There are many ways for employers to discriminate against workers, and some of them are more subtle than others. Workers who have experienced genetic information discrimination may not even realize what happened to them. They simply went to a medical exam and then didn’t get the job or promotion they sought.
Employers sometimes require medical examinations as part of the hiring process. This is legal when there are demands related to the job that requires a certain level of physical fitness. Testing could include a physical examination to ensure people can handle strain or repetitive lifting and stress tests to ensure someone has suitable cardiac fitness for a high-demand profession.
That testing process does not automatically permit an employer to engage in a genetic screening of its workers nor does it allow employers to use the results of any genetic testing it did perform when making choices about people’s employment. Still, some companies may try to check a prospective or current worker’s medical reality beyond what the law allows. Considering someone’s genetics for hiring and ongoing employment purposes is a form of discrimination prohibited by federal employment laws.
How genetic discrimination works
If a company looks at a worker’s genetic profile, it would be possible to spot markers for future issues like a high risk of cancer or Alzheimer’s disease, which might ultimately mean someone leaves their position earlier than anticipated and also requires expensive medical care that might affect the company’s finances. Genetic information could also provide information about someone’s cultural background that wouldn’t be relevant to their suitability for a job.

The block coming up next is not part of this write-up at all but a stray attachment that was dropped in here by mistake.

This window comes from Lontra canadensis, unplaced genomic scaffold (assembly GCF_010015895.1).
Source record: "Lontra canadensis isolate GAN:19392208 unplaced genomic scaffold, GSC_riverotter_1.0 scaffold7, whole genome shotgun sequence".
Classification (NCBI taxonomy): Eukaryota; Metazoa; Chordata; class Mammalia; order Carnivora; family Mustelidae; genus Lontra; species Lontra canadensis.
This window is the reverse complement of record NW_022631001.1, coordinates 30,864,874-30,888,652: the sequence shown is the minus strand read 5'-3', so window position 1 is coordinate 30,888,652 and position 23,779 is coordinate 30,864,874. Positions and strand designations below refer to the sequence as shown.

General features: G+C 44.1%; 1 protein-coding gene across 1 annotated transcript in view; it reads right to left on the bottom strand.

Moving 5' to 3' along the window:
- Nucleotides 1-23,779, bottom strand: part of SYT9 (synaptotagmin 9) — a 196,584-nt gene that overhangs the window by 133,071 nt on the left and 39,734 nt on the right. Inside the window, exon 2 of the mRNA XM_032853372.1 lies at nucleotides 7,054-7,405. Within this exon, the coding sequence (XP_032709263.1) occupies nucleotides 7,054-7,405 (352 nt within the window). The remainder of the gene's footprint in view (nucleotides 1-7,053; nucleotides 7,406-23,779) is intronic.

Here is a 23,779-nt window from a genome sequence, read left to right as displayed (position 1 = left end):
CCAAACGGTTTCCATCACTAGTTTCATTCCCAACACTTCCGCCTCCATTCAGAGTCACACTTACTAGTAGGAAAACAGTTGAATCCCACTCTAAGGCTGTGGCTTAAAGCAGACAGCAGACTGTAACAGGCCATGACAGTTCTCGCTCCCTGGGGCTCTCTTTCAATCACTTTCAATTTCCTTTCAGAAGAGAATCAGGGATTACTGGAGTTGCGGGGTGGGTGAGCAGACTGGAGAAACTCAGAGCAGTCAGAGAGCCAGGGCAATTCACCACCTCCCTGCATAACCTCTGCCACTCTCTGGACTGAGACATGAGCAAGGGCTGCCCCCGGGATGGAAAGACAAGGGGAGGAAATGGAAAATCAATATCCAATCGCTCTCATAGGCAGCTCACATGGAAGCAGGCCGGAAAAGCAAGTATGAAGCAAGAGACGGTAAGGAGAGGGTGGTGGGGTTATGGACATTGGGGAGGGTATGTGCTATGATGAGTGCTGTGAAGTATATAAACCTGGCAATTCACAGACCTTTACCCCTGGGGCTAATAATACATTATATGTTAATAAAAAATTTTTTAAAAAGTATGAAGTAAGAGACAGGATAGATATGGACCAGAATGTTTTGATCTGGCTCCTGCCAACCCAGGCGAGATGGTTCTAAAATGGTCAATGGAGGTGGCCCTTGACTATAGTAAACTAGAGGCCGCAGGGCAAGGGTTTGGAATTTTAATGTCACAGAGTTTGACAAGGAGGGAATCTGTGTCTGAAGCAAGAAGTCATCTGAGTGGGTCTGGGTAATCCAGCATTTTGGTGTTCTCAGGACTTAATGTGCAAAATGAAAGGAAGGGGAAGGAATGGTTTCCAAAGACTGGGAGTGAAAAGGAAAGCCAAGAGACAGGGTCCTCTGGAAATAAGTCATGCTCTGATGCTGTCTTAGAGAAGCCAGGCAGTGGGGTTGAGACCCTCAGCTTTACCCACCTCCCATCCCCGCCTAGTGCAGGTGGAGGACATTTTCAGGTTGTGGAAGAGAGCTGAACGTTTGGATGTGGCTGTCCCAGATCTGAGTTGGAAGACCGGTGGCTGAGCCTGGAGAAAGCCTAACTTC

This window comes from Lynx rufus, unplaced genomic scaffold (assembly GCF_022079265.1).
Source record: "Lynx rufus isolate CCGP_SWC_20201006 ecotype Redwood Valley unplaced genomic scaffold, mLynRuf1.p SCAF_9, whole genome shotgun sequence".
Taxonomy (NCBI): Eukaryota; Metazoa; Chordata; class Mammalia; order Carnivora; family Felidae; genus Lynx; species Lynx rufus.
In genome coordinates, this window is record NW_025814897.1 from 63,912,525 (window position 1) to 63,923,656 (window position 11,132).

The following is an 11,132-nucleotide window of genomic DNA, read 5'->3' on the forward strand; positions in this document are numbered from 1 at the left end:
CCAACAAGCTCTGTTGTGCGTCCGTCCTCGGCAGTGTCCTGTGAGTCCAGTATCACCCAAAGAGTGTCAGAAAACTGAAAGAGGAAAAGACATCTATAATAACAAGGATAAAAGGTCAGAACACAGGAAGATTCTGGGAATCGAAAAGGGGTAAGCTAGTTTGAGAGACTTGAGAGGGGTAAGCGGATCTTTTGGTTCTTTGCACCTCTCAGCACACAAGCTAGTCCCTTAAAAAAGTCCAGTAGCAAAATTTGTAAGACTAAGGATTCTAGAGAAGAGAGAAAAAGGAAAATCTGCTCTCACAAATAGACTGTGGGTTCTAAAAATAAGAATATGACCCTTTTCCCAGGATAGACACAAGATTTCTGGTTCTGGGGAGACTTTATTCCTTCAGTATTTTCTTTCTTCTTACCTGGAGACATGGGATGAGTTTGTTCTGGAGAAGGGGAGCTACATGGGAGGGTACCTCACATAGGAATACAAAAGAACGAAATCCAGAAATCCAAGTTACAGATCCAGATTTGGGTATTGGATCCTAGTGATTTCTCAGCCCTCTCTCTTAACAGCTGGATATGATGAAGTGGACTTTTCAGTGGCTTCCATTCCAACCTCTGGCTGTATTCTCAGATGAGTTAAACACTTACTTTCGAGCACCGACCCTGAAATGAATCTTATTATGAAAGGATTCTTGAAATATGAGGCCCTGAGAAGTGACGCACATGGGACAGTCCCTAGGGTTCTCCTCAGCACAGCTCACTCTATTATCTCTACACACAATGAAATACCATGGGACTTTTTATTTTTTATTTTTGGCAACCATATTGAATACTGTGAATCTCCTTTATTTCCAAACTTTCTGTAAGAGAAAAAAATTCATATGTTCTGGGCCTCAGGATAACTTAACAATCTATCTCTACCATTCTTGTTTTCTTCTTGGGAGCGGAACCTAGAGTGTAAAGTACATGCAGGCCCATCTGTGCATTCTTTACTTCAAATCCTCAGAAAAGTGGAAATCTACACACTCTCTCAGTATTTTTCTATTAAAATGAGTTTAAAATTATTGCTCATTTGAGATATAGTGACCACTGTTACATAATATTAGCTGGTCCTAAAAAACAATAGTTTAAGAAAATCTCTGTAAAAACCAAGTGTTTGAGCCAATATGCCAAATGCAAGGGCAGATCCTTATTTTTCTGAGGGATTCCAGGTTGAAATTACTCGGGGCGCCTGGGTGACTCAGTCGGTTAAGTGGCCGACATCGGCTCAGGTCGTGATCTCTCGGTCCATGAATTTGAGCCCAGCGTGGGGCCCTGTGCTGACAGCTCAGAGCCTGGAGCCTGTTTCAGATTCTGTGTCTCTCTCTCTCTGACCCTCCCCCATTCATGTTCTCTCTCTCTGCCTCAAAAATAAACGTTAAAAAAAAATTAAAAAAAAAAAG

Given that those genetic markers in no way influence someone’s current suitability for employment, considering their genetic predisposition toward any medical issue would be a form of discrimination. Someone’s genetics won’t affect how they do their job. With the exception of individuals who already have manifested an inherited condition expressed in their genetic code, the details of someone’s genetics would have very little bearing on whether or not they were able to sufficiently perform a job.
Therefore, employers have no justification for considering someone’s genetics when making decisions about who to hire, fire or promote. Any request for genetic testing could be suspect in an employment context. Those who believe their employers have engaged in discrimination, including genetic discrimination, could potentially take legal action to seek compensation.
Learning about the various forms of workplace discrimination can help people determine whether they have experienced employer misconduct. Speaking with a legal professional can also help them to clarify whether they have grounds upon to take meaningful legal action.